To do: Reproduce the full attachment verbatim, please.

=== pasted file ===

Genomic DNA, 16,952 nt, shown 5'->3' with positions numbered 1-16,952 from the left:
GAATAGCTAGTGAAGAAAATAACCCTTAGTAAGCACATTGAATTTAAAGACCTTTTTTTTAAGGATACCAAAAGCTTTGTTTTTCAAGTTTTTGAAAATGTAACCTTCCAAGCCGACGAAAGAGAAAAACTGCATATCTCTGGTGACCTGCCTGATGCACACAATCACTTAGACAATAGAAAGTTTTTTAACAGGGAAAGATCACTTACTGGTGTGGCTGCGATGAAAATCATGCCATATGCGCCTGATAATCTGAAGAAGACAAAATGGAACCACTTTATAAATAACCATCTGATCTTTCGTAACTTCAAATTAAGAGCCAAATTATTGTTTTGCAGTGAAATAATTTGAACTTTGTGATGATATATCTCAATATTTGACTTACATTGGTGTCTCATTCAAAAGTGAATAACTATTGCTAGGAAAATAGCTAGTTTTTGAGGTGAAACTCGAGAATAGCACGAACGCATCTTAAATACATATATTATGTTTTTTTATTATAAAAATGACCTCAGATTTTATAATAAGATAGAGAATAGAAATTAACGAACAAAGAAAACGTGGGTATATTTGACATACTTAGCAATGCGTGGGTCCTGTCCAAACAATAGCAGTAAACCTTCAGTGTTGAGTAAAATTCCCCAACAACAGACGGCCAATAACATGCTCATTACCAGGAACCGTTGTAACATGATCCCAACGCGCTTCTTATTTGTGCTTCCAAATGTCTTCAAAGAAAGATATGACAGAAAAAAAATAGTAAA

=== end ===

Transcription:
Genomic DNA, 16,952 nt, shown 5'->3' with positions numbered 1-16,952 from the left:
GAATAGCTAGTGAAGAAAATAACCCTTAGTAAGCACATTGAATTTAAAGACCTTTTTTTTAAGGATACCAAAAGCTTTGTTTTTCAAGTTTTTGAAAATGTAACCTTCCAAGCCGACGAAAGAGAAAAACTGCATATCTCTGGTGACCTGCCTGATGCACACAATCACTTAGACAATAGAAAGTTTTTTAACAGGGAAAGATCACTTACTGGTGTGGCTGCGATGAAAATCATGCCATATGCGCCTGATAATCTGAAGAAGACAAAATGGAACCACTTTATAAATAACCATCTGATCTTTCGTAACTTCAAATTAAGAGCCAAATTATTGTTTTGCAGTGAAATAATTTGAACTTTGTGATGATATATCTCAATATTTGACTTACATTGGTGTCTCATTCAAAAGTGAATAACTATTGCTAGGAAAATAGCTAGTTTTTGAGGTGAAACTCGAGAATAGCACGAACGCATCTTAAATACATATATTATGTTTTTTTATTATAAAAATGACCTCAGATTTTATAATAAGATAGAGAATAGAAATTAACGAACAAAGAAAACGTGGGTATATTTGACATACTTAGCAATGCGTGGGTCCTGTCCAAACAATAGCAGTAAACCTTCAGTGTTGAGTAAAATTCCCCAACAACAGACGGCCAATAACATGCTCATTACCAGGAACCGTTGTAACATGATCCCAACGCGCTTCTTATTTGTGCTTCCAAATGTCTTCAAAGAAAGATATGACAGAAAAAAAATAGTAAA